In Security

You can’t walk out of a play with a simple “I didn’t like it, it just wasn’t for me.” I mean, you can, but if you do then you’ve wasted an awful lot of time. More often than not, the play isn’t for you, it’s for the people who made it, and it’s up to you to do a little work to figure out what it all means.

I suppose it could be argued that a great piece of art will translate, but I’m pretty sure that it translates *eventually*, that very often some of the most groundbreaking stuff we’ve witnessed had to be seen through the lens of history, it had to be understood by what came after it. You know that the first Jackson Pollock was greeted with at least a handful of people saying “that’s what my two year old’s room would look like if I didn’t clean it.”

I think what you can say is, “It was very good, and it wasn’t for me,” which is how I felt about the play In Security, now playing at the 3LD Art and Technology Center.

As you walk in, you see a woman frantically trying to learn Spanish from a tape as she goes through her personal and professional schedule, time and again, ironing out all the insanity that her friends, coworkers and family keep throwing at her. The utterly surreal tone is set immediately as she goes through her surgical schedule (her medical degree from Harvard “hangs” on the wall behind her as a projection) and repeats the phrase “Would you like to fix the exhaust pipe” in Spanish. The entire space is full of white furniture, outlined in black pen, all of it looking like a child’s sketch.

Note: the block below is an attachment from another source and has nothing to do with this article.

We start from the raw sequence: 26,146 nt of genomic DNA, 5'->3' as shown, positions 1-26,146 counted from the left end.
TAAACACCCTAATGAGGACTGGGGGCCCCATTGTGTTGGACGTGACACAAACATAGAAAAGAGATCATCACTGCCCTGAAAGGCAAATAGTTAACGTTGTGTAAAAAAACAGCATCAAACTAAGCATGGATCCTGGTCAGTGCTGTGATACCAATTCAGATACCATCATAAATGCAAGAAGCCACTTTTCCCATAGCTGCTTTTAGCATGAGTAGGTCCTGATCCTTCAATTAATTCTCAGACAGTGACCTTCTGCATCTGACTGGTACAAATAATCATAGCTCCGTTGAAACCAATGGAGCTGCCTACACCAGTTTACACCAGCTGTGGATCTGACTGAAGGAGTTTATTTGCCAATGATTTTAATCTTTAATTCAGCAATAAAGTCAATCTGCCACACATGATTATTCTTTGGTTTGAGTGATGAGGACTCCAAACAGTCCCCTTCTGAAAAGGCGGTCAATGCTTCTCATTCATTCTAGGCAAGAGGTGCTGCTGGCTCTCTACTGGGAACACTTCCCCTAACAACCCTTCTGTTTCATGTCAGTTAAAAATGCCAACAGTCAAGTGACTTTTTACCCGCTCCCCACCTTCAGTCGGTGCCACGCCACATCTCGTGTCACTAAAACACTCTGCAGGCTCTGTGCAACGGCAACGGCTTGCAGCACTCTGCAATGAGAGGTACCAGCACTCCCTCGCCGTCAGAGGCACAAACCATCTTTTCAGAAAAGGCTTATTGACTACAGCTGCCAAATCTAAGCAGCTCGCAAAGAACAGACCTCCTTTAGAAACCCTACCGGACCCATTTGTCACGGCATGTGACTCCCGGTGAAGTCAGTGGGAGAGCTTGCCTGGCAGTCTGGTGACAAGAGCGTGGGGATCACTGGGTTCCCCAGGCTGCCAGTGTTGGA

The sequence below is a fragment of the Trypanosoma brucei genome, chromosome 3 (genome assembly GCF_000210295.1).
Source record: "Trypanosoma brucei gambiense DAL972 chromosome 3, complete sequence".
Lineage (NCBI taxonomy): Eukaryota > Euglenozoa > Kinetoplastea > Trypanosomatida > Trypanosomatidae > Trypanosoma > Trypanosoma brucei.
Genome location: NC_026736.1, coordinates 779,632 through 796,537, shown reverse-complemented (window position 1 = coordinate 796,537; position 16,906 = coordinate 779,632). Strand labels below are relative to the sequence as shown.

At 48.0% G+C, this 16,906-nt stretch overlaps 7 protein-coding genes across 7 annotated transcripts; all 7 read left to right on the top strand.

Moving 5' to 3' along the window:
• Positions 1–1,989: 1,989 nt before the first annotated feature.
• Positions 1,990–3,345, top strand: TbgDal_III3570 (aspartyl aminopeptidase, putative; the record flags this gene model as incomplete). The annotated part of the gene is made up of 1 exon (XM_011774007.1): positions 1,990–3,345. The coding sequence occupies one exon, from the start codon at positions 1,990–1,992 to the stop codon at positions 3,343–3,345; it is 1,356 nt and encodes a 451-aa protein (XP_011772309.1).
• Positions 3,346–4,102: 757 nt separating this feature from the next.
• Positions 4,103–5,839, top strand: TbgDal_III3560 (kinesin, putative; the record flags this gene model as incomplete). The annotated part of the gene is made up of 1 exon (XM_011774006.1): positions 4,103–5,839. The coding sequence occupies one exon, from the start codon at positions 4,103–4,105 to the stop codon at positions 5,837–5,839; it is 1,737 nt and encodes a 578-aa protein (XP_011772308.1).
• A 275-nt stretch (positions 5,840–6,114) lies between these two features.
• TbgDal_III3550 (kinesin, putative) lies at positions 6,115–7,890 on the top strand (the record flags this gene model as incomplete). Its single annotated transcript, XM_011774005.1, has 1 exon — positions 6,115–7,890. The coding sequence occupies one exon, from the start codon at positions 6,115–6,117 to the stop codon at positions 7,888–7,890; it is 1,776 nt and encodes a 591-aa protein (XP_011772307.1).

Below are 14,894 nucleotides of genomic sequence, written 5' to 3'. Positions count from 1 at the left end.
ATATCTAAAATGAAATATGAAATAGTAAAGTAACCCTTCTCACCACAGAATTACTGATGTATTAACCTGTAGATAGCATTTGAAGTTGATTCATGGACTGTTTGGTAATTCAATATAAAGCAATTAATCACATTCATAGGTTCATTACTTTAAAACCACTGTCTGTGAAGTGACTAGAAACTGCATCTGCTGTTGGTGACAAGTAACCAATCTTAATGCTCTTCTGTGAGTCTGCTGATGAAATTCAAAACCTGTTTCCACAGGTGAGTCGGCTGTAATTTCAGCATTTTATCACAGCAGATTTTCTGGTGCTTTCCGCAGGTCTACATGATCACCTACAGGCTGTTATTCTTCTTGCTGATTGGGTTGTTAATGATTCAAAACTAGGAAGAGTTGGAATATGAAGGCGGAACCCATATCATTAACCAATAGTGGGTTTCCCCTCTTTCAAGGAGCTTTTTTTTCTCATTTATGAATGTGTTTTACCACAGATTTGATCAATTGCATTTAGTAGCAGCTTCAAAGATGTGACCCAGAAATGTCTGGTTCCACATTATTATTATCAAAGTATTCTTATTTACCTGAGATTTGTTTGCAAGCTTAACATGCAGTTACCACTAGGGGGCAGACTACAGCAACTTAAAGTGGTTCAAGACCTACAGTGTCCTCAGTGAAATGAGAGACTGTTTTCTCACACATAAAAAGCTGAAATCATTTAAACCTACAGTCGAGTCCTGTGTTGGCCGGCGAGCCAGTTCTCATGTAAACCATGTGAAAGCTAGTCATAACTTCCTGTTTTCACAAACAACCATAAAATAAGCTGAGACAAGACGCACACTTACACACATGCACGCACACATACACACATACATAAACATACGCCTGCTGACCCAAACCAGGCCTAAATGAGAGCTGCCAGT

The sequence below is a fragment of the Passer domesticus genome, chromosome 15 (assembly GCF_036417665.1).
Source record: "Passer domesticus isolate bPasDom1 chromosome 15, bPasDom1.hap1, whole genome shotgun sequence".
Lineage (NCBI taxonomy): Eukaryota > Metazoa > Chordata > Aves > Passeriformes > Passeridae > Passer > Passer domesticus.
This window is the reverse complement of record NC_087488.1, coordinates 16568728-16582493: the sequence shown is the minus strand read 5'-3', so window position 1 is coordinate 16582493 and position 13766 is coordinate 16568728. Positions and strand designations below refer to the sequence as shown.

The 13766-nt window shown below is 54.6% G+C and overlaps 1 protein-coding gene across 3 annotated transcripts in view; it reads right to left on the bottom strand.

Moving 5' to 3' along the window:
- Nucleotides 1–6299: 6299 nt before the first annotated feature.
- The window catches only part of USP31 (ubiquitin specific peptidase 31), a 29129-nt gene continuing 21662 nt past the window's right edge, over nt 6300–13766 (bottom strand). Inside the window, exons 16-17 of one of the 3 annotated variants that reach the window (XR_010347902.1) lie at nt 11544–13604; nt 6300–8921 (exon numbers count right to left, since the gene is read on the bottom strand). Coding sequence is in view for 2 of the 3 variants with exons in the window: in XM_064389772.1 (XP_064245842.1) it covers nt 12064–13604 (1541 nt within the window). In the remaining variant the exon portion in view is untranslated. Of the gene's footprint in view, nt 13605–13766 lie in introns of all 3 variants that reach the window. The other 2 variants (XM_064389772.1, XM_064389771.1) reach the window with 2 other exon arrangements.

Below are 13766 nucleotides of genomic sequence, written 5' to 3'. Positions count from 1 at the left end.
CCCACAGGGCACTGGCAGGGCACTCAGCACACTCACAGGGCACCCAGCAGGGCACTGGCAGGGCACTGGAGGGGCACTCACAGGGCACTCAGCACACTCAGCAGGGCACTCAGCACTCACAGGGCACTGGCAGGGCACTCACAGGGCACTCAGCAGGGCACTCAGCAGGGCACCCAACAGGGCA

There is only one actor that appears live in this piece, the woman who’s surgery schedule and impending wedding are about to have a fender-bender. Every other character is portrayed by videotaped actors, and are projected on the walls behind her.

This works really well in a number of ways. The alienation is palpable all the way through, you never get a sense that she belongs anywhere. Also, the inhumanity is startling throughout, we are sharing our time with a woman who is trying to be perfect, to be more machine than person, and the rest of the world comes at her as projections from a machine. This is a wonderful idea, and it folds in neatly with the rest of the script.

The problem I had is a personal preference, really. The show is actually a very linear play, and the projections are, if my memory serves, always characters on the phone with her. These are filmed actors, and they exist in a completely surreal world, but in the end, we aren’t hearing voices in her head, we aren’t getting any manipulations of standard storytelling. There is a clock on the wall that moves either quickly or slowly, but it’s always simply moving forward.

Don’t get me wrong, I was thrilled to have seen the play. The use of projected images isn’t exactly groundbreaking, but the artists who are doing it in this show have a steady hand and are very, very smart. The look is seamless, from the images into the actual space. Also, Anna Gutto is wickedly good, spitting out huge chunks of dialogue as fast as the human ear can hear them. I try to stay away from praising people that I have a personal fondness for, but Alexis Poledouris’ direction is really elegant and makes excellent use of the indiscriminate parameters of the piece.

I just walked away wanting something stranger. There were some profound moments, but the intelligence and the bravery inherent in these moments implies that the entire piece could have been a lot more bizarre and I would have enjoyed it that much more.